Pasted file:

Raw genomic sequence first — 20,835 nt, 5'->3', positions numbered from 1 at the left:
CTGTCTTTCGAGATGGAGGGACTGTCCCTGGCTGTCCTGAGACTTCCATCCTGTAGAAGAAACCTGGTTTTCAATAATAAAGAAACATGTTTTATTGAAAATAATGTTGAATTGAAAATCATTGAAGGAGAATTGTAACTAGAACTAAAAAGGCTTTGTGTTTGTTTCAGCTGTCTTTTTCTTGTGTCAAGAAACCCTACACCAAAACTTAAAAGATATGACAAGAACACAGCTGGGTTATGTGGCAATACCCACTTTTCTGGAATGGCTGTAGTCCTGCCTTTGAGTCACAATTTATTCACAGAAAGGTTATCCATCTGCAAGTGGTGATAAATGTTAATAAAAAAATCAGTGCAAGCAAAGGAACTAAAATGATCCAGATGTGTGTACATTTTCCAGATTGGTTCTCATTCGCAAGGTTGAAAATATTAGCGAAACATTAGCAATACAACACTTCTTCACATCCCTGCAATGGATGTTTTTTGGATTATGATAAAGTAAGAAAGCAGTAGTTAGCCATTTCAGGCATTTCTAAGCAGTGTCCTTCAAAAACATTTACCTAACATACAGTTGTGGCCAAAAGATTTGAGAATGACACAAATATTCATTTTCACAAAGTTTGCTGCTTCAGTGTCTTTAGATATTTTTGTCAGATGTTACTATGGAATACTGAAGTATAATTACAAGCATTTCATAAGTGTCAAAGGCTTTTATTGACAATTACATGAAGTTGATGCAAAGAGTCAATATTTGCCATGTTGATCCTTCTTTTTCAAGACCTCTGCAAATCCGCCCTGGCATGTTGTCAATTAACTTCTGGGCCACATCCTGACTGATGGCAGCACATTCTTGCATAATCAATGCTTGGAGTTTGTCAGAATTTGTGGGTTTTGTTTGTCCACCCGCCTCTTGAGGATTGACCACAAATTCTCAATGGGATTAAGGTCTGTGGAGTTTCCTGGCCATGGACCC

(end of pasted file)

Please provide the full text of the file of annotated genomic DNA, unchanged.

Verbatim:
Raw genomic sequence first — 20,835 nt, 5'->3', positions numbered from 1 at the left:
CTGTCTTTCGAGATGGAGGGACTGTCCCTGGCTGTCCTGAGACTTCCATCCTGTAGAAGAAACCTGGTTTTCAATAATAAAGAAACATGTTTTATTGAAAATAATGTTGAATTGAAAATCATTGAAGGAGAATTGTAACTAGAACTAAAAAGGCTTTGTGTTTGTTTCAGCTGTCTTTTTCTTGTGTCAAGAAACCCTACACCAAAACTTAAAAGATATGACAAGAACACAGCTGGGTTATGTGGCAATACCCACTTTTCTGGAATGGCTGTAGTCCTGCCTTTGAGTCACAATTTATTCACAGAAAGGTTATCCATCTGCAAGTGGTGATAAATGTTAATAAAAAAATCAGTGCAAGCAAAGGAACTAAAATGATCCAGATGTGTGTACATTTTCCAGATTGGTTCTCATTCGCAAGGTTGAAAATATTAGCGAAACATTAGCAATACAACACTTCTTCACATCCCTGCAATGGATGTTTTTTGGATTATGATAAAGTAAGAAAGCAGTAGTTAGCCATTTCAGGCATTTCTAAGCAGTGTCCTTCAAAAACATTTACCTAACATACAGTTGTGGCCAAAAGATTTGAGAATGACACAAATATTCATTTTCACAAAGTTTGCTGCTTCAGTGTCTTTAGATATTTTTGTCAGATGTTACTATGGAATACTGAAGTATAATTACAAGCATTTCATAAGTGTCAAAGGCTTTTATTGACAATTACATGAAGTTGATGCAAAGAGTCAATATTTGCCATGTTGATCCTTCTTTTTCAAGACCTCTGCAAATCCGCCCTGGCATGTTGTCAATTAACTTCTGGGCCACATCCTGACTGATGGCAGCACATTCTTGCATAATCAATGCTTGGAGTTTGTCAGAATTTGTGGGTTTTGTTTGTCCACCCGCCTCTTGAGGATTGACCACAAATTCTCAATGGGATTAAGGTCTGTGGAGTTTCCTGGCCATGGACCC